Representatives from 55 governments, mining companies, industry associations and the civil society will meet at the annual general meeting of the Intergovernmental Forum on Mining, Minerals, Metals and Sustainable Development (IGF) in Geneva, Switzerland.
They will explore the opportunities and risks of mining in respect to the Sustainable Development Goals (SDGs), the theme for this year’s IGF
hosted by the United Nations Conference on Trade and Development (UNCTAD).
“Mining must stay on the sustainability journey, leaving behind its dirty, dangerous and destructive past, and keep moving towards the 2030 Agenda for Sustainable Development,” UNCTAD Secretary General Mukhisa Kituyi said.
The IGF supports countries to manage their resources wisely to maximize the benefits and has developed a policy framework that promotes good governance in the mining sector. It is hosted by the International Institute for Sustainable Development (IISD).
The framework is in action by the Grande Côte Operation (GCO) at the largest single dredge mineral sands operation in the world, processing more than seven thousand tonnes an hour along 100 kilometres of Senegal’s coastline where only 2 per cent of mined material represents valuable substances such as zircon, rutile and ilmenite, the rest is sand.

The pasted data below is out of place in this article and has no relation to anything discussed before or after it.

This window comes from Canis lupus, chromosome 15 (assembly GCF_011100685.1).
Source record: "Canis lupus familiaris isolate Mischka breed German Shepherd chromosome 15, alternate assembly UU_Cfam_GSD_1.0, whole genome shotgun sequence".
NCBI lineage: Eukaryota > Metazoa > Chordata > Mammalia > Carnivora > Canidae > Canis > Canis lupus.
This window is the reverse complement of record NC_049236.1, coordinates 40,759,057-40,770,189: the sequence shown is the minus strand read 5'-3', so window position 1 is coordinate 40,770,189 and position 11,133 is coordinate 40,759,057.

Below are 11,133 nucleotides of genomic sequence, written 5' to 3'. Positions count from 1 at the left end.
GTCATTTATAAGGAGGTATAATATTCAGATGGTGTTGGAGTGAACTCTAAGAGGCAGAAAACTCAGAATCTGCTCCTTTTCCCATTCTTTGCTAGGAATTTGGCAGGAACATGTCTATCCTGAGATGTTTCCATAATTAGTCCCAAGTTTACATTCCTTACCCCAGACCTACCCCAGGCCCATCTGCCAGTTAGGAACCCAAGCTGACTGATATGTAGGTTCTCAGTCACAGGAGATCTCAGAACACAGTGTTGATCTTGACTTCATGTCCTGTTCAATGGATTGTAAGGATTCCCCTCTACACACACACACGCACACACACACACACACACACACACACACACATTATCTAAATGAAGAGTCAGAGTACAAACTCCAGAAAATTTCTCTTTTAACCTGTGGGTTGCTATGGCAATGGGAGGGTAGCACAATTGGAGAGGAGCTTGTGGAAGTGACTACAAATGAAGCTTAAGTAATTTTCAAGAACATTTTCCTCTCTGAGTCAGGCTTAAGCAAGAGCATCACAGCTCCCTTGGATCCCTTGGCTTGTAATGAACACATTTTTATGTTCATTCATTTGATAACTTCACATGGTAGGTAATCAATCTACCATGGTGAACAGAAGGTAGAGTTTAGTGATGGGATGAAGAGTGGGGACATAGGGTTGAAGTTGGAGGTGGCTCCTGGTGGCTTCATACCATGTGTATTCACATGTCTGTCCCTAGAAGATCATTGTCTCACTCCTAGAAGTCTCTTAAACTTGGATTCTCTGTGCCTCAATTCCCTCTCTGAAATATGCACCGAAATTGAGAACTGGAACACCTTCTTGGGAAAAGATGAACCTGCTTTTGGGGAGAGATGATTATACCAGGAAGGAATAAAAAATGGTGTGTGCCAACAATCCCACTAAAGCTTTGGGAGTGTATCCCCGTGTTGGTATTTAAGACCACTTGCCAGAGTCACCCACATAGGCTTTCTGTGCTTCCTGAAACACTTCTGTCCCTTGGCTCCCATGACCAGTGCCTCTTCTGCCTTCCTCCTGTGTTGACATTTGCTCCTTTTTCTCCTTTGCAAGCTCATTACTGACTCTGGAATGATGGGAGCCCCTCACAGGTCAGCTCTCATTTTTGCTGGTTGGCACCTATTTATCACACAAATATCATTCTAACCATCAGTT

IISD Associate Alec Crawford said, “GCO and the communities agreed that, among the plants to be part of the restoration [of the mined dunes], GCO would include cashew trees so that the local community could generate additional income once the mine had closed.”
“It is the kind of small, low-cost, win-win project that mining companies can undertake to ensure their activities contribute to longer-term sustainable development,” he added.
According to the World Bank, non-renewable mineral resources support the economies of 81 countries around the world, accounting for a quarter of global GDP, half of the world’s population, and nearly 70 per cent of those in extreme poverty.
Africa is home to about 48 per cent of the world’s mineral reserves, including 10 per cent of the world’s oil and 8 per cent of its natural gas.
UNCTAD believes that mining revenues can have positive social and development outcomes once many of the sector’s aggravating activities including pollution, corruption and inequality are solved.
The IGF will also cover gender in mining, climate action, security and human rights, transparency, employment and local purchasing, and water management.
It will be held between October 24 and 28, 2016.